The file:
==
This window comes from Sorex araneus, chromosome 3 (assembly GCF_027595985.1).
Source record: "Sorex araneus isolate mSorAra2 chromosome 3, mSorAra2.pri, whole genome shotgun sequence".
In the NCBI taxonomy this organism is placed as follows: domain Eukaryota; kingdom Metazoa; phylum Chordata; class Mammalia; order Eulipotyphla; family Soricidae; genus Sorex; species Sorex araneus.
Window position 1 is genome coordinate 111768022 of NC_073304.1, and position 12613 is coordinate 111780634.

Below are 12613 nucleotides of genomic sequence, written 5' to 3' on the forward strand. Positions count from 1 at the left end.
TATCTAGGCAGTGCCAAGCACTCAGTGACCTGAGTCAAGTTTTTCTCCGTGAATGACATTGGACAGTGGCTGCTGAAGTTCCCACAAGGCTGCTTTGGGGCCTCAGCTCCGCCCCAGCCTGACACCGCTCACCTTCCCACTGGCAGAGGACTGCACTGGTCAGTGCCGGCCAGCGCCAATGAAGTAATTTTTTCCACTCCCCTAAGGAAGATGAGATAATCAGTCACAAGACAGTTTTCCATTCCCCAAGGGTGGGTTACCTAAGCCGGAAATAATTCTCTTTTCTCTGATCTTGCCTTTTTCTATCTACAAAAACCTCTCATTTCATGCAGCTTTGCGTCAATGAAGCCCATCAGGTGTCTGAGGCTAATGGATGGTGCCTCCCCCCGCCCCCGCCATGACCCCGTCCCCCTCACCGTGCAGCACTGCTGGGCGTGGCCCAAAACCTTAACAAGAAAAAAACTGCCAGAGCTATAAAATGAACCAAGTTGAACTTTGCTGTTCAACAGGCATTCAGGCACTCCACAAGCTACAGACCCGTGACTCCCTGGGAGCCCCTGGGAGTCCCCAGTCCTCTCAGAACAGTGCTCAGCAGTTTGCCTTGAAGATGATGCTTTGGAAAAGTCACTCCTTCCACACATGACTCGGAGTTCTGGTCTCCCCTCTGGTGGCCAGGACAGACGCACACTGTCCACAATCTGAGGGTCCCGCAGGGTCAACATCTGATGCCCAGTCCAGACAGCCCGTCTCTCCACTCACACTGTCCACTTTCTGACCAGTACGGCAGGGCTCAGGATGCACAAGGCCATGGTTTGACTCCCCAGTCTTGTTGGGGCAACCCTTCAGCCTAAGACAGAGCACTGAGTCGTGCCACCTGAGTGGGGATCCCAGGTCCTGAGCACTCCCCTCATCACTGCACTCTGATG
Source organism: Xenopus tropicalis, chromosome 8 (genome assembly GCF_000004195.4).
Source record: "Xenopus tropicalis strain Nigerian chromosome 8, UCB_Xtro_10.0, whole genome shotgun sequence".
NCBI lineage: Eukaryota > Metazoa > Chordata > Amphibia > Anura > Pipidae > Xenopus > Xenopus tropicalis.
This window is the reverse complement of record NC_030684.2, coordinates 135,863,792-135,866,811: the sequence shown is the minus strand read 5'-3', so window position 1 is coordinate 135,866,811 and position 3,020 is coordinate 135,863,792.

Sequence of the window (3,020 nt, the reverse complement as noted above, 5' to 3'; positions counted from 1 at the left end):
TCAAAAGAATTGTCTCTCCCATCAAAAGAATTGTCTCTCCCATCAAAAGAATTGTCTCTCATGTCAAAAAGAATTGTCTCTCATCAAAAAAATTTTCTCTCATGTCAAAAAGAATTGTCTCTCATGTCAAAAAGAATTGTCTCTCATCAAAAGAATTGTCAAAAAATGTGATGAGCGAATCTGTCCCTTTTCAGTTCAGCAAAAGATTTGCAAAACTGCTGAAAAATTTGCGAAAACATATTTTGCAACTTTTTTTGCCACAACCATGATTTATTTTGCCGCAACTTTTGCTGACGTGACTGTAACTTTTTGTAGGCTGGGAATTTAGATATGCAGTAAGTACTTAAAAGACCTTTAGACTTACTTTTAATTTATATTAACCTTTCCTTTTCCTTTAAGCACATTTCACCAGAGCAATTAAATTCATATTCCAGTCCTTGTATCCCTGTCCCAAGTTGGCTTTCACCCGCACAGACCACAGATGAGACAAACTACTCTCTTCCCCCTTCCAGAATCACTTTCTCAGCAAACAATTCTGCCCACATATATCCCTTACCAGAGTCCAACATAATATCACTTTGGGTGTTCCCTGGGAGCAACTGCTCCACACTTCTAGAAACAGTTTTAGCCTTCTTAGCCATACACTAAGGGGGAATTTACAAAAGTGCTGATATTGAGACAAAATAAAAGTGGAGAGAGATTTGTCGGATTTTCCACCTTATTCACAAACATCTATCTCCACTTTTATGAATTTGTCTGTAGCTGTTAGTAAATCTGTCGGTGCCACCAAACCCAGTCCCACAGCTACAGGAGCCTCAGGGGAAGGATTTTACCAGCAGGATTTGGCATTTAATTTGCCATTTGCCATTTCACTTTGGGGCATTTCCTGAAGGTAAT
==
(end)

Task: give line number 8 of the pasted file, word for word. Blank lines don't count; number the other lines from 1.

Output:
Source record: "Xenopus tropicalis strain Nigerian chromosome 8, UCB_Xtro_10.0, whole genome shotgun sequence".